September 1, 2011; Source: Pharma Times | In an exciting development, the Mayo Clinic is experimenting with the use of social networking to contact large and demographically diverse groups of people with rare medical conditions. This could cut the time required and cost of studies to test treatments. The pilot effort used patient-run websites dedicated to heart conditions as a way to contact survivors of spontaneous coronary artery dissection (SCAD), a condition that affects only a few thousand Americans each year.
The effort was sparked by a patient with SCAD who was volunteering to help promote more research into the condition. “Designing research protocols to study rare diseases and then recruiting enough patients to participate is extremely difficult for busy physicians,” Lee Aase, director of the Mayo Clinic’s Center for Social Media and co-author of the study to be published in Mayo Clinic Proceedings, told Pharma Times. “But patients with rare diseases are highly motivated to see research happen,” he said.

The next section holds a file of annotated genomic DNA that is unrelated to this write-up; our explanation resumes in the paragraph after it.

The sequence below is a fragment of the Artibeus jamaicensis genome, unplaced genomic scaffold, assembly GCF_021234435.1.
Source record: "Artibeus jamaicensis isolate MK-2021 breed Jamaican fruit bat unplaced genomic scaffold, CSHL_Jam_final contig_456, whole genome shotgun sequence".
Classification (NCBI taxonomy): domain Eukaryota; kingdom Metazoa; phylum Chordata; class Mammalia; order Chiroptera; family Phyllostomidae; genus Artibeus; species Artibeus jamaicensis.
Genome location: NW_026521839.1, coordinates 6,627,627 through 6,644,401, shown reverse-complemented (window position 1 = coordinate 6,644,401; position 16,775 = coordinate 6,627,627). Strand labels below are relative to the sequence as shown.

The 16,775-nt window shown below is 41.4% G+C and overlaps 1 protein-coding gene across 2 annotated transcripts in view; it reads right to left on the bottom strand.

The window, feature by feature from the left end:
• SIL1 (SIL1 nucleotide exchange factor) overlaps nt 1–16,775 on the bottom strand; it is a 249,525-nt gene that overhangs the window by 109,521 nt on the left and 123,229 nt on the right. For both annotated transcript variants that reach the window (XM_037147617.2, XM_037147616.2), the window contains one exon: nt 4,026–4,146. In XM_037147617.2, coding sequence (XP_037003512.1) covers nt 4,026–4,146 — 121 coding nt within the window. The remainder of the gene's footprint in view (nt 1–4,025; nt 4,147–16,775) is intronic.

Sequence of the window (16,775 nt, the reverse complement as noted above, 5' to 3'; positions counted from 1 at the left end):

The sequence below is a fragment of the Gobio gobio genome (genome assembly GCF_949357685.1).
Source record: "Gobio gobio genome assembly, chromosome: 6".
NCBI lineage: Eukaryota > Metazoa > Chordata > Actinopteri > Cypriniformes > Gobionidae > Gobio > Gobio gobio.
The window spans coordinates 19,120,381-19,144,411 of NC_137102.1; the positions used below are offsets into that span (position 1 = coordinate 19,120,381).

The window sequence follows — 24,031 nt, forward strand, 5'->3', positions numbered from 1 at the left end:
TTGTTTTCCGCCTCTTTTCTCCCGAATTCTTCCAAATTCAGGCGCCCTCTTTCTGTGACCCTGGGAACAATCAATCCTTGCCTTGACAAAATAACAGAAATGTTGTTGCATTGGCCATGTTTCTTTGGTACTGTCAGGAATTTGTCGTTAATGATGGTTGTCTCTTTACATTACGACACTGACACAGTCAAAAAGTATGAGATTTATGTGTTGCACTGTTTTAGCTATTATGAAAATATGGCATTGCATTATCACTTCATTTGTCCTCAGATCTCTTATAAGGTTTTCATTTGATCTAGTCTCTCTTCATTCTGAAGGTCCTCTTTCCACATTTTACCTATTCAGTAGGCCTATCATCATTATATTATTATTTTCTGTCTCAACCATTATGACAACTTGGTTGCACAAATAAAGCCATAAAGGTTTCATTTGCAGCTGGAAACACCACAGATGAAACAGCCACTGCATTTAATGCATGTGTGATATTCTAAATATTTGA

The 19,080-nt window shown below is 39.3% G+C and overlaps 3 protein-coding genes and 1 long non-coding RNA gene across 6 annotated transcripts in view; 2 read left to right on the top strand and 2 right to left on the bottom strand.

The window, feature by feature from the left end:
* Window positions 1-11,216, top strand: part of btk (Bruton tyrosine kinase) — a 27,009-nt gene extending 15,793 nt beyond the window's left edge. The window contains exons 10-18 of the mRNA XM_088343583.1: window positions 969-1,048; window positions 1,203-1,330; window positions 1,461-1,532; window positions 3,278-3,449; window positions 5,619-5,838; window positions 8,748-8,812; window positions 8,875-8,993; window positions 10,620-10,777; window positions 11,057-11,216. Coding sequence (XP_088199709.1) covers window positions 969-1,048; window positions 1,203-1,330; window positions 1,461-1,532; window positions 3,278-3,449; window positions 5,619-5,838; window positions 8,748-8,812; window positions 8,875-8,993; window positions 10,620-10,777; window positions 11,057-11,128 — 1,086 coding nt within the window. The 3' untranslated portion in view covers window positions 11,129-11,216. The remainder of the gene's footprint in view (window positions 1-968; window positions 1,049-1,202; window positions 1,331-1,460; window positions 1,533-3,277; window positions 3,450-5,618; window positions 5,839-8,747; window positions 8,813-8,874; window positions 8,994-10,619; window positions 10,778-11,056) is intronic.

Sign up for our free newsletters
Subscribe to NPQ's newsletters to have our top stories delivered directly to your inbox.
In an editorial accompanying the study, Dr. Barbara Brandom of the department of anesthesiology at the University of Pittsburgh Medical Center writes, “Authority and responsibility for research into rare medical conditions are devolving from the researchers to the patient-participants.”—Ruth McCambridge